They’re waiting to see if Washington sends more troops — as Gen. John Nicholson, top U.S. military commander in Afghanistan, advocates — or adjusts strategy amid increased Taliban attacks and Afghan military setbacks. In the past year, insurgents have sought to overrun several provincial capitals. Last week, they captured a southern district in Helmand province, which American and British troops fought bitterly to give to the government. The U.S. maintains 8,400 troops in Afghanistan, training local forces and conducting counterterrorism operations.
Moscow denies providing material support to the Taliban, which ruled Afghanistan until the U.S.-led invasion in 2001. Russia says contacts are limited to safeguarding security and getting the hardline religious fundamentalists to reconcile with the government — which Washington has failed for years to advance. Russia also has promoted easing global sanctions on Taliban leaders who prove co-operative.
At its heart, Russia assesses Afghanistan’s civil war fundamentally differently than the West. It often frames its suspicions of U.S. activity in terms evocative of the Great Game of the 1800s, when the British and Russian empires vied over Afghanistan and its neighbours, determined to shape the strategic land bridge linking Asia and the Mideast. And it has started seeing the Taliban as a largely local force, not an international jihadist threat, and a potential partner in combating Islamic State attempts to gain a foothold in Afghanistan.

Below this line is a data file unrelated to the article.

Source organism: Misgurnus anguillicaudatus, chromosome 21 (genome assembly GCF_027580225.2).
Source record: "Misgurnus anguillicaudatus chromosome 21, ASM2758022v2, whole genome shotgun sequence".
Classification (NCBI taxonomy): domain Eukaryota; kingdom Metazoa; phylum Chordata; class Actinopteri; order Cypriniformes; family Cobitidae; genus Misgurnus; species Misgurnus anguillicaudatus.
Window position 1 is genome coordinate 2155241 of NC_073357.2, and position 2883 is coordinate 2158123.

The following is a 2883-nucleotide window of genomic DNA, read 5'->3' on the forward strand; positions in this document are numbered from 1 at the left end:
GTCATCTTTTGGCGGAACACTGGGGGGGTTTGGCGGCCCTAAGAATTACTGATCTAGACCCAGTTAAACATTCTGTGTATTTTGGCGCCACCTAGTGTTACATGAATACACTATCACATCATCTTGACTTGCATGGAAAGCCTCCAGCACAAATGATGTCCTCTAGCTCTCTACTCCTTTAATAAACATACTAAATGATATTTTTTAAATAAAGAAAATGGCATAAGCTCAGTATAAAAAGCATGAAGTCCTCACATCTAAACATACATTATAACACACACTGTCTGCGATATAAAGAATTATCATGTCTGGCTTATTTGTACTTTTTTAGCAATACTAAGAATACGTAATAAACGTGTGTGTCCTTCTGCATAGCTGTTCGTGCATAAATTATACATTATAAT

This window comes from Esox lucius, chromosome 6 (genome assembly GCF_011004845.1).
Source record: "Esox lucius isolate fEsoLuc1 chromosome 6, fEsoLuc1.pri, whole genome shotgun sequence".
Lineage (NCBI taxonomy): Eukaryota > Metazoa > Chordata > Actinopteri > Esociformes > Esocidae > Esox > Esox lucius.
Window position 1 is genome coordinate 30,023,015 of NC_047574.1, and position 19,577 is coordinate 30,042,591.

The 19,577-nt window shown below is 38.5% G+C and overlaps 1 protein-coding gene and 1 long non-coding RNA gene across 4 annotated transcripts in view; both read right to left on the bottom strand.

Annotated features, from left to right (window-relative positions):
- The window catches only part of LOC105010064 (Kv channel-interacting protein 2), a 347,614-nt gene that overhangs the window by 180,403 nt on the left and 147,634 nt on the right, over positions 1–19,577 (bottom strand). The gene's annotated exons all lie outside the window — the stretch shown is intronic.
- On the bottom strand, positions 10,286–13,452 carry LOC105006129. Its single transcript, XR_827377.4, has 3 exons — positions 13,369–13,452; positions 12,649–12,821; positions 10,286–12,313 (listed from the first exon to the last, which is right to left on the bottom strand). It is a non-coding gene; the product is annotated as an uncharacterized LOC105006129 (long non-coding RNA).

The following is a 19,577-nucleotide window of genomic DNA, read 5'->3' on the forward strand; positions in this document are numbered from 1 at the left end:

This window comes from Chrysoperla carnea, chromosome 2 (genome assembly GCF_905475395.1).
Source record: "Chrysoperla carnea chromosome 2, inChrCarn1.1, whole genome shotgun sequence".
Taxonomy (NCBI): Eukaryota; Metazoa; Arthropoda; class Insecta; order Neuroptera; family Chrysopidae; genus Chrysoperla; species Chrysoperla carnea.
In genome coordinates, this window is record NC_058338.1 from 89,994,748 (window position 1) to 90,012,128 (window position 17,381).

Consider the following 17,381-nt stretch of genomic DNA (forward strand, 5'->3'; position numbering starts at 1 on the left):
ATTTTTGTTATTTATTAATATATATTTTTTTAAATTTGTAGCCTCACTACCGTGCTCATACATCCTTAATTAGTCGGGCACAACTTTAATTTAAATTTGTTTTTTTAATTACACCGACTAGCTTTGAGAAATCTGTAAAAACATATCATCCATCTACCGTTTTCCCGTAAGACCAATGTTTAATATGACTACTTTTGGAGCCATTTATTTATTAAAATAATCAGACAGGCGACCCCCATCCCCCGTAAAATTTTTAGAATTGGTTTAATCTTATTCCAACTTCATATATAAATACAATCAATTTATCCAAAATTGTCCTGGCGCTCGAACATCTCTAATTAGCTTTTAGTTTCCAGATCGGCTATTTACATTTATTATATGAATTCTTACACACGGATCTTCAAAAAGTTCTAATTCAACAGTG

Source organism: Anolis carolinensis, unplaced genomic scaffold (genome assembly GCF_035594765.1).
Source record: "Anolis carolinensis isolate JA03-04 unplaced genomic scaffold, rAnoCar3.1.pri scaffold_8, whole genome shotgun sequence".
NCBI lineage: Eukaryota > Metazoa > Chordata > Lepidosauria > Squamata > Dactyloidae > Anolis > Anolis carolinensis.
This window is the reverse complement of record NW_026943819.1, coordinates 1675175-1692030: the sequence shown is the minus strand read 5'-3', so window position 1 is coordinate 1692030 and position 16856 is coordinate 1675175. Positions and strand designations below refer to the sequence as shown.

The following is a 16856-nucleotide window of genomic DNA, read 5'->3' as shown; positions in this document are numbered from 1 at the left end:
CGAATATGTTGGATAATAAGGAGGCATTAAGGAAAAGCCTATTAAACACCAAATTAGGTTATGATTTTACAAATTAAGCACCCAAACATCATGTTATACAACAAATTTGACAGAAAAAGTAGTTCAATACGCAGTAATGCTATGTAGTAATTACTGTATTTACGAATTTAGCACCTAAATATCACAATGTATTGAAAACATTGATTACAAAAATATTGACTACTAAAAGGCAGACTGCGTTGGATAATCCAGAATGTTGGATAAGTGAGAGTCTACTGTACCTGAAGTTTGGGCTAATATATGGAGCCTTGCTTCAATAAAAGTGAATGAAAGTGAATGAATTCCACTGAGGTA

“Where is Afghanistan and where is America?” Zamir Kabulov, the Kremlin’s special envoy to Afghanistan, said in a January interview with Turkish media, likening U.S. bases in the country to Russia deploying troops to Mexico. The comparison may be somewhat strained. Russia’s frontier is several hundred miles (kilometres) from Afghanistan; the U.S. shares a roughly 2,000-mile (3,100-kilometre) border with Mexico, its southern neighbour.
While the Russians are primarily concerned about Afghanistan destabilizing their periphery, they may be trying to boost their diplomatic profile and strengthen bonds in Asia. Russia’s eastward push has accelerated as ties with the U.S. and Europe have soured over the 2014 annexation of Ukraine’s Crimea region and allegations of meddling in the American presidential election.
Russia has improved once cool relations with Pakistan, where Taliban leaders have sought sanctuary. And it has increasingly tightened political and economic co-ordination with China.
“People are frustrated that Afghanistan is not stabilizing. The whole region is suffering,” Pakistan’s U.S. ambassador, Aizaz Ahmad Chaudhry, said. But he said U.S. leadership was preferable.
Moscow hasn’t won the Afghan government’s trust.
“Differentiating between good terrorists and bad terrorists (is) a major mistake,” Homayun Qayoumi, a top aide to Afghan President Ashraf Ghani, told a Washington audience this month.
Russia may be making some diplomatic progress. After visiting Moscow this month, Hanif Atmar, Afghanistan’s national security adviser, said he received assurances Russia was promoting reconciliation and not providing military support. He welcomed the approach.